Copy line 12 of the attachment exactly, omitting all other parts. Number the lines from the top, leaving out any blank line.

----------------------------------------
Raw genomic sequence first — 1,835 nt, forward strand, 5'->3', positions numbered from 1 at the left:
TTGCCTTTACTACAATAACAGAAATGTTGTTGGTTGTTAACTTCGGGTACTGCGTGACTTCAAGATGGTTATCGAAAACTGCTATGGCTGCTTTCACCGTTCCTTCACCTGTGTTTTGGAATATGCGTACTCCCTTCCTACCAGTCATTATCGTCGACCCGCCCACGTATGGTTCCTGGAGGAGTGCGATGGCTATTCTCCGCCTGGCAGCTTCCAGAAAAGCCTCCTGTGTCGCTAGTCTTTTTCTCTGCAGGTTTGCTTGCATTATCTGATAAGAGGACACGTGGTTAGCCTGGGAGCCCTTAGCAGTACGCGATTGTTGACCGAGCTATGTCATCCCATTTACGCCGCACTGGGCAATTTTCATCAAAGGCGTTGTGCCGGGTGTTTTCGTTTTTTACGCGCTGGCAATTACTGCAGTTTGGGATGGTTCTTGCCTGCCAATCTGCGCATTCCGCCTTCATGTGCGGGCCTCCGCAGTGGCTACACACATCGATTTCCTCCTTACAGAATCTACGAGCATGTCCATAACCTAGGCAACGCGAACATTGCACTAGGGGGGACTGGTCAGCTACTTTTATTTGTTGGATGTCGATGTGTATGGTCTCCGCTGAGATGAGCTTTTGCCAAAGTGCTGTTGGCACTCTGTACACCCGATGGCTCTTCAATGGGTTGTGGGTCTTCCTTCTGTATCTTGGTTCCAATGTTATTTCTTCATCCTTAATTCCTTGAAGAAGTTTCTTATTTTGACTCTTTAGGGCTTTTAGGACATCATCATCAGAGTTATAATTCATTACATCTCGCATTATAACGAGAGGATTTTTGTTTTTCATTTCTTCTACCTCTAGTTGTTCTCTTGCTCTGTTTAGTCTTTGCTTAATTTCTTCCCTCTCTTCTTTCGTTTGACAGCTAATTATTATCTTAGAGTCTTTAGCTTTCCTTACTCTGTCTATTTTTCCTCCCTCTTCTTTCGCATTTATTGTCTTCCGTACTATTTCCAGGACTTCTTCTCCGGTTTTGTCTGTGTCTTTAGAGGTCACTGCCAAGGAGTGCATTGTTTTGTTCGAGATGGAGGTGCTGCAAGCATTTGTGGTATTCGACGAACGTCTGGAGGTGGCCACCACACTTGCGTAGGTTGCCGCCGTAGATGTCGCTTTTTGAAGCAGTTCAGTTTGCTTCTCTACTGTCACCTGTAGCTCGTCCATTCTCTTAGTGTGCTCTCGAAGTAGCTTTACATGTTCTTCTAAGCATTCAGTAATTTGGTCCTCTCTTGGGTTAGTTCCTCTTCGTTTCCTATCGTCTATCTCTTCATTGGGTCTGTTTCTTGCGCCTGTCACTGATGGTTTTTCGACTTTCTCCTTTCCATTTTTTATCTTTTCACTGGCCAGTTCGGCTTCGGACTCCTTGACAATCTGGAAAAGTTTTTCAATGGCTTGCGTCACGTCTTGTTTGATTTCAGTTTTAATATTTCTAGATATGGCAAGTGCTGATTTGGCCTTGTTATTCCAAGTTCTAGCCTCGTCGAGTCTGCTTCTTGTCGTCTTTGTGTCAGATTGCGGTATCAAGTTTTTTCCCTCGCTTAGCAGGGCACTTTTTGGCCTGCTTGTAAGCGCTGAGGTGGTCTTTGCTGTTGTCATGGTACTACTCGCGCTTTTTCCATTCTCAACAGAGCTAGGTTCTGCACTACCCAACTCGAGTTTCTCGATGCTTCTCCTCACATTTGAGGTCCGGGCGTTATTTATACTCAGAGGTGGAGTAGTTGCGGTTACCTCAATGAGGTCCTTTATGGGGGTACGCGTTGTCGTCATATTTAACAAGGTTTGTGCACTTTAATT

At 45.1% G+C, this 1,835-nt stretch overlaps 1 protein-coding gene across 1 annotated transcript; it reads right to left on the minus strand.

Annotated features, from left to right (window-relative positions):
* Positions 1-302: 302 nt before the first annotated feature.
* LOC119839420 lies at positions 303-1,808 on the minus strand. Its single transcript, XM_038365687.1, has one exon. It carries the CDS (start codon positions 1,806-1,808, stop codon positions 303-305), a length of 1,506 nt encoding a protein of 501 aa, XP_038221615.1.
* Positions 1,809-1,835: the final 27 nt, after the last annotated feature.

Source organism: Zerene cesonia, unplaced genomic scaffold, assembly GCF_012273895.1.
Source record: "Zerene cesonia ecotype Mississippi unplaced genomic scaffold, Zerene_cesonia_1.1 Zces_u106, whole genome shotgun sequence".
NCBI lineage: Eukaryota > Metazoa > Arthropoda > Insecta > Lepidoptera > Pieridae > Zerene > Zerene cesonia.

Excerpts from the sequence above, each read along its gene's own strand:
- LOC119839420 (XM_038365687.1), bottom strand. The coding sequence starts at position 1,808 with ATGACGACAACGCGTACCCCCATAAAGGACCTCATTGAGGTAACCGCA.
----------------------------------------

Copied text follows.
- LOC119839420 (XM_038365687.1), bottom strand. The coding sequence starts at position 1,808 with ATGACGACAACGCGTACCCCCATAAAGGACCTCATTGAGGTAACCGCA.